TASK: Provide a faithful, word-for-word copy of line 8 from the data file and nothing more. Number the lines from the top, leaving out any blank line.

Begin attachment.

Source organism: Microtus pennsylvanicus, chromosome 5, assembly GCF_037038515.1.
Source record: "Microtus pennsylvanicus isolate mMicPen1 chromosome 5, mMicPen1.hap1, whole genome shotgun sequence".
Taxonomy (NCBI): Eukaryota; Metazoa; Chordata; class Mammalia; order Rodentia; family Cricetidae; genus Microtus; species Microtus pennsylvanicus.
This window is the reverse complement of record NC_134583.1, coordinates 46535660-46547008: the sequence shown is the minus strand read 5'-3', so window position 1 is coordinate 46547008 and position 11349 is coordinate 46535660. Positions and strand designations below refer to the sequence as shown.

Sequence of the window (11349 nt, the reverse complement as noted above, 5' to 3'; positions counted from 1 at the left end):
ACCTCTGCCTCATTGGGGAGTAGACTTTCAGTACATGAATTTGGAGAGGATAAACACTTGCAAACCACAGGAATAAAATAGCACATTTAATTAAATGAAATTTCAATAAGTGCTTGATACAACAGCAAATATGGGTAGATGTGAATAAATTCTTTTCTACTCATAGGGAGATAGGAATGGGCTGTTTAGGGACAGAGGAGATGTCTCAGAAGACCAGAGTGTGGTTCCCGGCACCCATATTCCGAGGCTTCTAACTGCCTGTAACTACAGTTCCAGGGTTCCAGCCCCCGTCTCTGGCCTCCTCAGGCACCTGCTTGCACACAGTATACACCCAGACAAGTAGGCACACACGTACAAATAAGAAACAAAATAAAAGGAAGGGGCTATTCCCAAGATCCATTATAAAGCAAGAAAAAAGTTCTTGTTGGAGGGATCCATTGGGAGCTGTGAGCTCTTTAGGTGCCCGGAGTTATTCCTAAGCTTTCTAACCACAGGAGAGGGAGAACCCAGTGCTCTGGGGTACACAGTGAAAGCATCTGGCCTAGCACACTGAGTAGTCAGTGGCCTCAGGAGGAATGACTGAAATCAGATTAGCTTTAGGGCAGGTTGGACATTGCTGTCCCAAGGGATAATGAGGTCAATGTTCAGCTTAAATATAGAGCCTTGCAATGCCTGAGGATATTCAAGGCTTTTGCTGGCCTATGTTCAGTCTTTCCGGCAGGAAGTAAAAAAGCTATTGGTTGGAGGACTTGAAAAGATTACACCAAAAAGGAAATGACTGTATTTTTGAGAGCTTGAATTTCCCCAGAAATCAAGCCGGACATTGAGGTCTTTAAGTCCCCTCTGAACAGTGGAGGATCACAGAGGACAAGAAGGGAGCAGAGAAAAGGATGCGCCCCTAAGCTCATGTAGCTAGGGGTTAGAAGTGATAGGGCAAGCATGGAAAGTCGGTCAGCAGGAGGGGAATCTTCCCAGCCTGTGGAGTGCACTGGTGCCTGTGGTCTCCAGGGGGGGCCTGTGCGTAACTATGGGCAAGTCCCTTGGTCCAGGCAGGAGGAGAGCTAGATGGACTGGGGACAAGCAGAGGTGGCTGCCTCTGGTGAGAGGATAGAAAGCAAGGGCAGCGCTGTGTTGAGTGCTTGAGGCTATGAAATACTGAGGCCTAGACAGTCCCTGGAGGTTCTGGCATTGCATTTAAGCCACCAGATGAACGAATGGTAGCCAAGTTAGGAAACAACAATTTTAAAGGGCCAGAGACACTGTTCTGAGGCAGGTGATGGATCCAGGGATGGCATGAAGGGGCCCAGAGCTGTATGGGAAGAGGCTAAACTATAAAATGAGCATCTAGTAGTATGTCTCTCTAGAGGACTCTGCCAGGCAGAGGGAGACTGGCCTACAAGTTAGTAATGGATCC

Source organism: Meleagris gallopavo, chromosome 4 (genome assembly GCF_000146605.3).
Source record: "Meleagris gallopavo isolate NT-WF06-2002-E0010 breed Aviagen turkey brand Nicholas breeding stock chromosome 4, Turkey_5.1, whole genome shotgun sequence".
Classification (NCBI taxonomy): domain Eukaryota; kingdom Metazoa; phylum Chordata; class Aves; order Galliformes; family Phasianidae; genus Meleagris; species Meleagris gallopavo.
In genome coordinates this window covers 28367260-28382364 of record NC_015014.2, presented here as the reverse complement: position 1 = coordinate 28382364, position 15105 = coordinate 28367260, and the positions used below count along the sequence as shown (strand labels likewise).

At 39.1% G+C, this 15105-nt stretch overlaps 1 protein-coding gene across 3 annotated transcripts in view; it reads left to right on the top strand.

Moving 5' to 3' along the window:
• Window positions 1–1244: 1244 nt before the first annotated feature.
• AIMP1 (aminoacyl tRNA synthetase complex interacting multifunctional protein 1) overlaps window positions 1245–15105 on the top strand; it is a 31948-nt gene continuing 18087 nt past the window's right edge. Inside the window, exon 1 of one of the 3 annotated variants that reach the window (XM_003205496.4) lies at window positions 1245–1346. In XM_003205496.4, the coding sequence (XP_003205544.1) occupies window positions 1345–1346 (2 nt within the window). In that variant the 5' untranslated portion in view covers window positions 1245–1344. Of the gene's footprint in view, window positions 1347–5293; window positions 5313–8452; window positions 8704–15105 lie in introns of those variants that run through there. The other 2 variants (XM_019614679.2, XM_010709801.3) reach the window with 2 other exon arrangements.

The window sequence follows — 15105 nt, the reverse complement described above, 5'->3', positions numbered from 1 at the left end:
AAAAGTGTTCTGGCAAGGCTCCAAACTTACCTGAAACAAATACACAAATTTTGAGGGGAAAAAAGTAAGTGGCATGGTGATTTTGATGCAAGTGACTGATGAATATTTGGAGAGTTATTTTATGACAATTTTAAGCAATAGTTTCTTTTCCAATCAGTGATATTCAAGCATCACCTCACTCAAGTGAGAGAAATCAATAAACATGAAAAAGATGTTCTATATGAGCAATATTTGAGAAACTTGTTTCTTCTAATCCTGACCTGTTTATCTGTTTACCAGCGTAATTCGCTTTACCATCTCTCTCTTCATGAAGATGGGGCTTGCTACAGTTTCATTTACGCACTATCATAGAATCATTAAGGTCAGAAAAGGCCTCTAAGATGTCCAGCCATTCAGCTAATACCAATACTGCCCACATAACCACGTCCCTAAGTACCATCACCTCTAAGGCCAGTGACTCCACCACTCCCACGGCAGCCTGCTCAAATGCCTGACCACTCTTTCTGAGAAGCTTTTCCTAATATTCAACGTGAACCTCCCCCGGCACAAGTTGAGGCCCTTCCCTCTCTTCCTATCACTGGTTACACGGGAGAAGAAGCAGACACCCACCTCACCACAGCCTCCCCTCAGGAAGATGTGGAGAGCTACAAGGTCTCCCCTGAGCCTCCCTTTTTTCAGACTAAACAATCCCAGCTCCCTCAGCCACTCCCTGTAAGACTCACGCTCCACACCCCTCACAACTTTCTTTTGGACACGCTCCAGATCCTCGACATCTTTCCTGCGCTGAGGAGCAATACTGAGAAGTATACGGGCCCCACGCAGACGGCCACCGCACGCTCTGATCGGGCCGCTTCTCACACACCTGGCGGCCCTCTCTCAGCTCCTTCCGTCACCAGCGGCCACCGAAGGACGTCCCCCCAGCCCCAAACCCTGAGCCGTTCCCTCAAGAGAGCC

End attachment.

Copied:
Source record: "Meleagris gallopavo isolate NT-WF06-2002-E0010 breed Aviagen turkey brand Nicholas breeding stock chromosome 4, Turkey_5.1, whole genome shotgun sequence".